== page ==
In the seventh episode of Westworld — “Trompe L’Oeil” — we learn that the loyal Bernard is, as many have theorized, a host. Of course, he has no idea; sheltered by Ford’s protective code, he’s been living a blissfully ignorant robo-life until this episode, when a series of jarring, unexpected events leads him to confusion about his place in the world and question his existence. This scenario, medically known as “depersonalization disorder,” is not unlike what many humans have experienced over the past week.
The psychiatric disorder can manifest suddenly, without warning. In 2015, the Guardian described one woman with the condition who woke up feeling “fundamentally wrong” in her own body, a sensation that lasted for three years. “It was a constant, continuous otherworldly experience,” she said in the interview. “It’s a feeling that, if you’re feeling this way, you shouldn’t be existing at the same time.” It’s sometimes described as feeling like a “robot” whose consciousness is separate from the mechanical body it is contained in.
In the episode, Bernard experiences a similar feeling. He is, at first, puzzled at Theresa’s consternation over the blueprints that she has just discovered — instructions for building Bernard’s prototype — and it isn’t until Ford walks in that we understand the reasons for his brow-furrowing. “They cannot see the things that will hurt them. I’ve spared them that,” he says. The word “they” is what triggers Bernard’s crisis, forcing him to question what sets him apart from them.
Denial ensues as the realization that he is a robot sets in. “I’m not one. I can’t be. My wife. My son. They’re real. I was a father. My poor boy,” he mutters, eyes unfocused. What happens when what you take for granted to be true is suddenly no longer unshakeable?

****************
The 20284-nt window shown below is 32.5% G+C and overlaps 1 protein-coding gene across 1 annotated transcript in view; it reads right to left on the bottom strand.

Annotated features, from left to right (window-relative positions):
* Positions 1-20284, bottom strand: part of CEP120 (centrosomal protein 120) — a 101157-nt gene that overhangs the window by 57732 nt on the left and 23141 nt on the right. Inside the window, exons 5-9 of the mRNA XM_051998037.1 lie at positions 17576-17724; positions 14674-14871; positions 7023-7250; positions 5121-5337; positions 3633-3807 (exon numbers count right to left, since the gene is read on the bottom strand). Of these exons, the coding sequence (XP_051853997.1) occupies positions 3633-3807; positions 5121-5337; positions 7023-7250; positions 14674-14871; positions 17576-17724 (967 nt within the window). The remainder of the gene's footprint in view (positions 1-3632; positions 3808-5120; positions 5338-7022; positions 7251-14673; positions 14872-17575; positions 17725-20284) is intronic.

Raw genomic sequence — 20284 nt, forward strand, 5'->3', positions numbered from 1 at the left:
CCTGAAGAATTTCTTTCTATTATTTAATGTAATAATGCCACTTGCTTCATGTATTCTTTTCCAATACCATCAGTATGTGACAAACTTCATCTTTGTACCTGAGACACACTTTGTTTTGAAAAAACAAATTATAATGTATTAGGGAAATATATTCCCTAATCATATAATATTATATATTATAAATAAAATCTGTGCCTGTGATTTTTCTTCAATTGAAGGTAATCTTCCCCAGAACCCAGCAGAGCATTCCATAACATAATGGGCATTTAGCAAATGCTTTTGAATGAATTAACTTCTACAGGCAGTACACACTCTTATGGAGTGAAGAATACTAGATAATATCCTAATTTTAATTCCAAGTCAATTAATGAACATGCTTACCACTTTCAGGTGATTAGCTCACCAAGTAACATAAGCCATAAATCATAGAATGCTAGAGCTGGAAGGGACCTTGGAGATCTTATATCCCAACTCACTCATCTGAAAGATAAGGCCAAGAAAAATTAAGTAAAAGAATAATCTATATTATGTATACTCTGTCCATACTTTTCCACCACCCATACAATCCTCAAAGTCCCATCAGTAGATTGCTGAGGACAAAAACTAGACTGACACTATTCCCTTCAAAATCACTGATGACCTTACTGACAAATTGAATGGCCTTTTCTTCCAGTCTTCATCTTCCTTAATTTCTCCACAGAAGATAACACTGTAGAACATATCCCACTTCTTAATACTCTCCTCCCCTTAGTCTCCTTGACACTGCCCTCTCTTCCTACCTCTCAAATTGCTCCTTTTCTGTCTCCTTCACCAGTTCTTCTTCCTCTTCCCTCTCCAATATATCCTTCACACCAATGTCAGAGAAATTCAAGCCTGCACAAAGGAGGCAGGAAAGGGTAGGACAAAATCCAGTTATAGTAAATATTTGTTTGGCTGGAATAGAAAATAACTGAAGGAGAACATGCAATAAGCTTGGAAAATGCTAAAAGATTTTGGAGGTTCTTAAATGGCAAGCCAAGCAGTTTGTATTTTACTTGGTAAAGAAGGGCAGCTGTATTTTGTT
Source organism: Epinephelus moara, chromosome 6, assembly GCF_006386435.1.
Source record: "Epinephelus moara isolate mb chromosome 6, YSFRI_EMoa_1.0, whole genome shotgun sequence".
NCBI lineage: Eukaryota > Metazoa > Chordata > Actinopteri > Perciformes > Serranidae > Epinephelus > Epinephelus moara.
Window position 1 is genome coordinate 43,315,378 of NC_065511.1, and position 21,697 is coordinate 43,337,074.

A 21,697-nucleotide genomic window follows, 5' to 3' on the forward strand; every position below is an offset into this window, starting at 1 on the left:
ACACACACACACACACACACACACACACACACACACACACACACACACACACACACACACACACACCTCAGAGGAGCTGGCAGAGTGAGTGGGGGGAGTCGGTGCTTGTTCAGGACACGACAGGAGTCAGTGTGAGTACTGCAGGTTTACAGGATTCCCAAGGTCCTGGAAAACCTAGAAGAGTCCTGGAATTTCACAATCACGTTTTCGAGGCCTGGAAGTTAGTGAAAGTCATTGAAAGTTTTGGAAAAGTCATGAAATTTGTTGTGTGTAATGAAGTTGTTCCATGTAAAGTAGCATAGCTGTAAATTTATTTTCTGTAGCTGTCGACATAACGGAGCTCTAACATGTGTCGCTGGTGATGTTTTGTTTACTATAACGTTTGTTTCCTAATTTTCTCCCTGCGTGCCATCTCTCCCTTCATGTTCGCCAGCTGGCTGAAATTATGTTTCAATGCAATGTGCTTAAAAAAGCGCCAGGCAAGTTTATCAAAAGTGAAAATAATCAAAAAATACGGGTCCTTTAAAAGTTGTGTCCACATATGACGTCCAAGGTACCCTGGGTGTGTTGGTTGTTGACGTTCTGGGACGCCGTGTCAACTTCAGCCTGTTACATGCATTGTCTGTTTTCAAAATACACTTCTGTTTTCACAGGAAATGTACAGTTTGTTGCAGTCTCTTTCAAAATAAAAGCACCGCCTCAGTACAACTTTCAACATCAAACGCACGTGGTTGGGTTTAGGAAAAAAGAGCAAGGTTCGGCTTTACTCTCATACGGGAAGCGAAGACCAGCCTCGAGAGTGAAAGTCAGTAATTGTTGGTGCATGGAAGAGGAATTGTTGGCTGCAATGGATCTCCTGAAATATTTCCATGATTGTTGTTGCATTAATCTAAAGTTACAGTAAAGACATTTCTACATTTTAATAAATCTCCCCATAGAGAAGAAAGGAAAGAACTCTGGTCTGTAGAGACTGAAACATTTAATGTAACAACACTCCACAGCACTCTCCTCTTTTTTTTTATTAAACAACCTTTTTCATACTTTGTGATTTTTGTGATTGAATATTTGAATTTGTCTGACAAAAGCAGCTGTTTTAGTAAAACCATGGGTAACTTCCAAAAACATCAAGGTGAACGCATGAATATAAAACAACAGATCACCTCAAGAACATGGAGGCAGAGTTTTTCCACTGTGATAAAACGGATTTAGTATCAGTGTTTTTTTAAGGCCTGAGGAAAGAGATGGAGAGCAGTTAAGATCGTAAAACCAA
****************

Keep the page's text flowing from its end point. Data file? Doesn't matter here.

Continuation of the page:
In the real world, psychiatrists are still trying to figure that out; while depersonalization disorder is thought to affect some 6.4 million Americans and up to 2 percent of the population in the United Kingdom and United States, it remains a little-studied field, often to the frustration of sufferers who have difficulty finding a psychiatrist who even knows what it is.
It is not quite the same condition as schizophrenia or psychosis, as it doesn’t lead people to believe in an alternate reality — it simply prompts them to question the one they’re in. These days, the most successful treatments involve cognitive behavioral therapy, which helps break the cycle of irrational thinking that leads to continued detachment, as well as treatment with some psychiatric drugs, but a consistently effective therapy remains to be found.
It would not be a stretch to conjecture that many people in America are feeling existentially shaken after the results of last week’s election. Many have taken to social media to express their sense of detachment:
In response, others have offered to help:
Unlike Westworld’s hosts, we aren’t protected from seeing things that might disturb us, and humans don’t have a Ford-like figure to shut our brains down so we don’t “get yourself worked up” when we do. But what humans do share with the show’s hosts, it seems, is a way of responding to events that are at odds with what they believe to be true. We may not have a way to “cure” depersonalization disorder yet, but being able to identify it is a good start.